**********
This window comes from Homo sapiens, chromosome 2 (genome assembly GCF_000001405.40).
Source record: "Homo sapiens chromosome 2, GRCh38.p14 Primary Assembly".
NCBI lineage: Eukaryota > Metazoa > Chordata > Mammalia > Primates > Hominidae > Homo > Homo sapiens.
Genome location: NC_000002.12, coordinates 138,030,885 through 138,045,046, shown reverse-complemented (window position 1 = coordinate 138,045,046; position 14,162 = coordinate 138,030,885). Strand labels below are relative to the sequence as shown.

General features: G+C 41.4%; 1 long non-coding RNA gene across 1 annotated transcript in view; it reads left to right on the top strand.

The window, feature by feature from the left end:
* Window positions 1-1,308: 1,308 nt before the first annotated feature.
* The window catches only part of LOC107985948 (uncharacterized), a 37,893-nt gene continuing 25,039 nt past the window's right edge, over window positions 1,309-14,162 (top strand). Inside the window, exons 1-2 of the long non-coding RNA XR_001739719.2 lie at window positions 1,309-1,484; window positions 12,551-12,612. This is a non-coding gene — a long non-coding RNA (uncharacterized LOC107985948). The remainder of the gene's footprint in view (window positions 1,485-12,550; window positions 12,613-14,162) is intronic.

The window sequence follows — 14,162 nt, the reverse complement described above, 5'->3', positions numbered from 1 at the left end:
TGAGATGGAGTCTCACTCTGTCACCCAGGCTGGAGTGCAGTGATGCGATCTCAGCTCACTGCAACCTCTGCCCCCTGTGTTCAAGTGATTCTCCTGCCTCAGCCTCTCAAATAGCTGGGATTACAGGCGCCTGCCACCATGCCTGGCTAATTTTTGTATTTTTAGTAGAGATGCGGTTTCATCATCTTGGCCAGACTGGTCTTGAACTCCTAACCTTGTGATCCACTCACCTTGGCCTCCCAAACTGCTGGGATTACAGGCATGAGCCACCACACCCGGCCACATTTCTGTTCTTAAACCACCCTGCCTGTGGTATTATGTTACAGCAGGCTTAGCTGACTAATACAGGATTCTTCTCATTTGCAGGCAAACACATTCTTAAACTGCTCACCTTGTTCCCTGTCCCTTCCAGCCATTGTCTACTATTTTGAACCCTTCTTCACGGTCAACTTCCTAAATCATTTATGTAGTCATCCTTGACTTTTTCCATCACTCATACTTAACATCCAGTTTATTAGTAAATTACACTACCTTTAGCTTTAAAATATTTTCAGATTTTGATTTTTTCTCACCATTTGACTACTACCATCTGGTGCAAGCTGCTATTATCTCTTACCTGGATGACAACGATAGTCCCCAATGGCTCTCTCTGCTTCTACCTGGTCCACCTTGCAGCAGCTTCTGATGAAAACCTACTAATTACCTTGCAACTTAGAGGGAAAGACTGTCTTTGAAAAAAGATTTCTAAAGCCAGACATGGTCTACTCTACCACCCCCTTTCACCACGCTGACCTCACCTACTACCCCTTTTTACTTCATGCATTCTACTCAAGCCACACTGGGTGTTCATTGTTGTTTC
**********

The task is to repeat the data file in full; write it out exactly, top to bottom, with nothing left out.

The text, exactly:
This window comes from Homo sapiens, chromosome 2 (genome assembly GCF_000001405.40).
Source record: "Homo sapiens chromosome 2, GRCh38.p14 Primary Assembly".
NCBI lineage: Eukaryota > Metazoa > Chordata > Mammalia > Primates > Hominidae > Homo > Homo sapiens.
Genome location: NC_000002.12, coordinates 138,030,885 through 138,045,046, shown reverse-complemented (window position 1 = coordinate 138,045,046; position 14,162 = coordinate 138,030,885). Strand labels below are relative to the sequence as shown.

General features: G+C 41.4%; 1 long non-coding RNA gene across 1 annotated transcript in view; it reads left to right on the top strand.

The window, feature by feature from the left end:
* Window positions 1-1,308: 1,308 nt before the first annotated feature.
* The window catches only part of LOC107985948 (uncharacterized), a 37,893-nt gene continuing 25,039 nt past the window's right edge, over window positions 1,309-14,162 (top strand). Inside the window, exons 1-2 of the long non-coding RNA XR_001739719.2 lie at window positions 1,309-1,484; window positions 12,551-12,612. This is a non-coding gene — a long non-coding RNA (uncharacterized LOC107985948). The remainder of the gene's footprint in view (window positions 1,485-12,550; window positions 12,613-14,162) is intronic.

The window sequence follows — 14,162 nt, the reverse complement described above, 5'->3', positions numbered from 1 at the left end:
TGAGATGGAGTCTCACTCTGTCACCCAGGCTGGAGTGCAGTGATGCGATCTCAGCTCACTGCAACCTCTGCCCCCTGTGTTCAAGTGATTCTCCTGCCTCAGCCTCTCAAATAGCTGGGATTACAGGCGCCTGCCACCATGCCTGGCTAATTTTTGTATTTTTAGTAGAGATGCGGTTTCATCATCTTGGCCAGACTGGTCTTGAACTCCTAACCTTGTGATCCACTCACCTTGGCCTCCCAAACTGCTGGGATTACAGGCATGAGCCACCACACCCGGCCACATTTCTGTTCTTAAACCACCCTGCCTGTGGTATTATGTTACAGCAGGCTTAGCTGACTAATACAGGATTCTTCTCATTTGCAGGCAAACACATTCTTAAACTGCTCACCTTGTTCCCTGTCCCTTCCAGCCATTGTCTACTATTTTGAACCCTTCTTCACGGTCAACTTCCTAAATCATTTATGTAGTCATCCTTGACTTTTTCCATCACTCATACTTAACATCCAGTTTATTAGTAAATTACACTACCTTTAGCTTTAAAATATTTTCAGATTTTGATTTTTTCTCACCATTTGACTACTACCATCTGGTGCAAGCTGCTATTATCTCTTACCTGGATGACAACGATAGTCCCCAATGGCTCTCTCTGCTTCTACCTGGTCCACCTTGCAGCAGCTTCTGATGAAAACCTACTAATTACCTTGCAACTTAGAGGGAAAGACTGTCTTTGAAAAAAGATTTCTAAAGCCAGACATGGTCTACTCTACCACCCCCTTTCACCACGCTGACCTCACCTACTACCCCTTTTTACTTCATGCATTCTACTCAAGCCACACTGGGTGTTCATTGTTGTTTC